1. Introduction

This article answers questions on the 2016-based subnational population projections, published on 24 May 2018.

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2. What are the subnational population projections and how are they used?

The 2016-based subnational population projections for England provide an indication of the possible size and structure of the future population, based on the continuation of recent demographic trends, and are produced on a consistent basis across all local authorities in England. Subnational population projections for English regions, counties, clinical commissioning groups (CCGs) and NHS England regions are produced from the local authority projections.

The subnational population projections are an input into household projections and are used by central and local government for planning education and health services provision. They were an important variable used by the Ministry of Housing, Communities and Local Government (MHCLG) in the last assessment of local authority need in financial year ending March 2014 and, depending on the outcome of the Fair Funding Review, may form part of a new funding formula from financial year ending March 2021 onwards.

They are also used by local authorities for local planning or as a basis for producing their own projections. The subnational population projections are used to inform local-level policy and planning. Other uses include, but are not limited to:

  • emergency service provision

  • business development

  • survey design and development

  • planning local events

  • calculation of local rates

  • academic and market research

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3. What population base was used in these subnational population projections?

The base year data used in these subnational population projections are the revised mid-2016 population estimates and underlying components of change data, which are part of the revised back series of population estimates for the years mid-2012 to mid-2016, published on 22 March 2018.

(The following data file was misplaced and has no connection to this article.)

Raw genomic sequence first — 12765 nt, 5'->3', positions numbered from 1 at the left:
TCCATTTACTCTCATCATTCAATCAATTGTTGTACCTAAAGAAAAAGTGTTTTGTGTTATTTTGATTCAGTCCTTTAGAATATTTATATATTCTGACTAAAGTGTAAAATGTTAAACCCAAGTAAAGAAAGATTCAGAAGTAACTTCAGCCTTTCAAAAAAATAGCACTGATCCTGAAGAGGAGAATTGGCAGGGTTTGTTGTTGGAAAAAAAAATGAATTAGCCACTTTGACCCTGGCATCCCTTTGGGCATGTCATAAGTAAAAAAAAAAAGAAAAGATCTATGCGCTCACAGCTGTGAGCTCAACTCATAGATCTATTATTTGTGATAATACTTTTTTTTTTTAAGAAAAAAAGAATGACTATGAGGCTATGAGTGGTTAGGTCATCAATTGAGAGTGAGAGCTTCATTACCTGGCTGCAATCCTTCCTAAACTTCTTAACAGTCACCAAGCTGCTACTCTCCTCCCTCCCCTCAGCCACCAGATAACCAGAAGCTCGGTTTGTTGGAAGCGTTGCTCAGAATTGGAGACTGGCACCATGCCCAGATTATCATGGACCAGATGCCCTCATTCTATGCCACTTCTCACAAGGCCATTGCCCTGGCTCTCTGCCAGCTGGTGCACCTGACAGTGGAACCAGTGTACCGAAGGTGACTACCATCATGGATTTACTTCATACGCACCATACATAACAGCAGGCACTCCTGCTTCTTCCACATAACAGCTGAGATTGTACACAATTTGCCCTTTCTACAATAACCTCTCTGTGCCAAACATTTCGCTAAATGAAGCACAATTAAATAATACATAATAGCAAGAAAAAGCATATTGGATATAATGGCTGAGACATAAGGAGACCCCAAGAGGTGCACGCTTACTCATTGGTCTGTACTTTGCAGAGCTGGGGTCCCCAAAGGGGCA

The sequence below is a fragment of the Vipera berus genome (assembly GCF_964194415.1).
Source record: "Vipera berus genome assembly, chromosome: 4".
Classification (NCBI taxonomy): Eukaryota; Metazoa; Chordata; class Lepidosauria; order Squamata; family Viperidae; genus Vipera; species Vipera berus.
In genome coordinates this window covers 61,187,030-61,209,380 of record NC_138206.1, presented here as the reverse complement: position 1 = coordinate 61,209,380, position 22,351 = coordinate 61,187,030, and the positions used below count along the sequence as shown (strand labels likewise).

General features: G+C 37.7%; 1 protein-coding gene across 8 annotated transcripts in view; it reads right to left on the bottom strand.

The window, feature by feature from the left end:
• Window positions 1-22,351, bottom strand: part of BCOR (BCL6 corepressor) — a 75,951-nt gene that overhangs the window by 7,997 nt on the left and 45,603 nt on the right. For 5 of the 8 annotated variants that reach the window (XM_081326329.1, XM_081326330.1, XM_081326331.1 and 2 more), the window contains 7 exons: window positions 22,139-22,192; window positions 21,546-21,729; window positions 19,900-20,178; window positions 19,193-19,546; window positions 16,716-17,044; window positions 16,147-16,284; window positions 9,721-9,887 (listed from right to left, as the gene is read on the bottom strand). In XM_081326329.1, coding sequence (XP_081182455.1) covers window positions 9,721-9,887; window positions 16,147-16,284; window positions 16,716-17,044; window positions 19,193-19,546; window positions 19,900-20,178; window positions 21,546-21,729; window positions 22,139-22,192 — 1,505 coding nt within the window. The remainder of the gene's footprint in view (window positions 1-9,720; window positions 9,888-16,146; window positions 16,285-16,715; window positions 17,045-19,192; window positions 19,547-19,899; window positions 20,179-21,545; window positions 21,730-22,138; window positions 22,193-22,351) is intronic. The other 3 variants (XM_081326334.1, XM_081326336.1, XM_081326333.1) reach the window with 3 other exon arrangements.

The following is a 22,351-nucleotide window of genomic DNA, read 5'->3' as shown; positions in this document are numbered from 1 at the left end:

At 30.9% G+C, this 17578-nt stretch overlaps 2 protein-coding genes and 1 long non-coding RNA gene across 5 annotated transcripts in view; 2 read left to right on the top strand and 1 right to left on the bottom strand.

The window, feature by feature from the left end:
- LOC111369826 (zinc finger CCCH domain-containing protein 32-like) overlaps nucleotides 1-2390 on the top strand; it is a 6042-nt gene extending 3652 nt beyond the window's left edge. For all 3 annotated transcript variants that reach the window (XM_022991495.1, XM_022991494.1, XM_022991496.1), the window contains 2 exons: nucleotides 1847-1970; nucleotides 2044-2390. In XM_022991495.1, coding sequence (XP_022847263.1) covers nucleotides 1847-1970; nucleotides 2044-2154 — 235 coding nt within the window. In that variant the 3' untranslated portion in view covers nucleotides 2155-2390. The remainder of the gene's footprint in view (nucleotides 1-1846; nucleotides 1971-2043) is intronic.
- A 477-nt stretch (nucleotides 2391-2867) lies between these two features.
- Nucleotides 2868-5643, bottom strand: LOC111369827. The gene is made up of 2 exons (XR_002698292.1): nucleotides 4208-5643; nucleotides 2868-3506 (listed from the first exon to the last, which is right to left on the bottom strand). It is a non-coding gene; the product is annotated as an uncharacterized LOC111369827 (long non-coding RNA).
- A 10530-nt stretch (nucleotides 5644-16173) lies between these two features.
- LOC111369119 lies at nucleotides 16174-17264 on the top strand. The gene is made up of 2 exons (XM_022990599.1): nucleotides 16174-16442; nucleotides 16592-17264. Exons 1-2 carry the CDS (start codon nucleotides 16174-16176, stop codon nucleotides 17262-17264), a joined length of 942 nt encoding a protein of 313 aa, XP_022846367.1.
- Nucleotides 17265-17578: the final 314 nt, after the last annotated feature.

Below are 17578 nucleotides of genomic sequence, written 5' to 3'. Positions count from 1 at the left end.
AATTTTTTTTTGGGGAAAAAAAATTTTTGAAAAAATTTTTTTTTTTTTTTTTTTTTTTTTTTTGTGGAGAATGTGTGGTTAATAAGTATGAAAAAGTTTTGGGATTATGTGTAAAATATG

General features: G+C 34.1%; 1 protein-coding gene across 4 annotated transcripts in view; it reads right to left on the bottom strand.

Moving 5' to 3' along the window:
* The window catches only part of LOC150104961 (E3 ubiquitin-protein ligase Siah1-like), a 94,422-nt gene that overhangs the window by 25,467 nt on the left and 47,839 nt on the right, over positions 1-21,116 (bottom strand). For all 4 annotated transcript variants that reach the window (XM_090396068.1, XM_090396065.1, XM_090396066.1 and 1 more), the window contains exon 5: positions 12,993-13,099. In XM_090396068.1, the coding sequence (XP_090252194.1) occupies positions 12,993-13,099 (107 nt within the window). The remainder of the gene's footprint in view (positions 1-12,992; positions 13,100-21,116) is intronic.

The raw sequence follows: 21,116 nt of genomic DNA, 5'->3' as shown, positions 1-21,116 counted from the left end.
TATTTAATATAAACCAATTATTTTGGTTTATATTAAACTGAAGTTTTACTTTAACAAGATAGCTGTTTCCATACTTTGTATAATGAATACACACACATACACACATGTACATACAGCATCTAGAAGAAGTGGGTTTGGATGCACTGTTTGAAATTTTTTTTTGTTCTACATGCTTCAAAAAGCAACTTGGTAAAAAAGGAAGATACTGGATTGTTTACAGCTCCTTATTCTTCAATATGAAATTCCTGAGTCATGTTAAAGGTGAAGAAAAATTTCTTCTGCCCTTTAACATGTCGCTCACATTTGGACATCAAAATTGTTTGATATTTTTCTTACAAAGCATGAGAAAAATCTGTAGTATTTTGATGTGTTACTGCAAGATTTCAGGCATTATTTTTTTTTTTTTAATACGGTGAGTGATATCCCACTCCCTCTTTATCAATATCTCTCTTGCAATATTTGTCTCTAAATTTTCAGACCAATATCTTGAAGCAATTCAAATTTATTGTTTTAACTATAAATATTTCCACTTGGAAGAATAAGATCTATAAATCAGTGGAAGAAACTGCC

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4. What population is covered by the subnational population projections?

The projections cover usually resident population. This includes all long-term international migrants (people changing their country of usual residence for at least one year). However, it does not include short-term migrants who come to or leave the UK for less than a year.

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5. Are single year of age data available?

We publish unrounded subnational population projection data by single year of age and components of change so that users can aggregate to their own age bands. We no longer publish subnational population projections by the broad age groups that used to be available in Table 4.

Subnational population projections data at single year of age are not as robust as projections data at greater levels of aggregation. However, making projections data available in this way allows users to aggregate data to the age groups that they require, which may be different from the standard five-year age groups. We advise that the data should be aggregated to five-year age groups or larger and rounded to the nearest 100 people if quoted in any publication, presentation or documentation.

Also available are a set of tables containing projected population for males, females and persons, by five-year age groups, for all years, for regions, counties, local authorities and health geographies. We have also published summary components of change tables for regions, counties and local authorities. The data in these tables are rounded to the nearest 100 people.

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6. How far ahead do the subnational projections go?

Projections are uncertain and become increasingly uncertain the further they are carried forward in time. For this reason, analysis of projection results mainly focuses upon the first 10 or 25 years of the projection period, which corresponds with the planning horizons of most users of the projections. Subnational projections are available for up to 25 years ahead.

Some of our main users require national projections over a longer time period for modelling purposes; therefore, the 2016-based national projections covered 100 years ahead. Caution must be used when interpreting these longer-term projections. National variant projections are also available to aid interpretation of the uncertainty.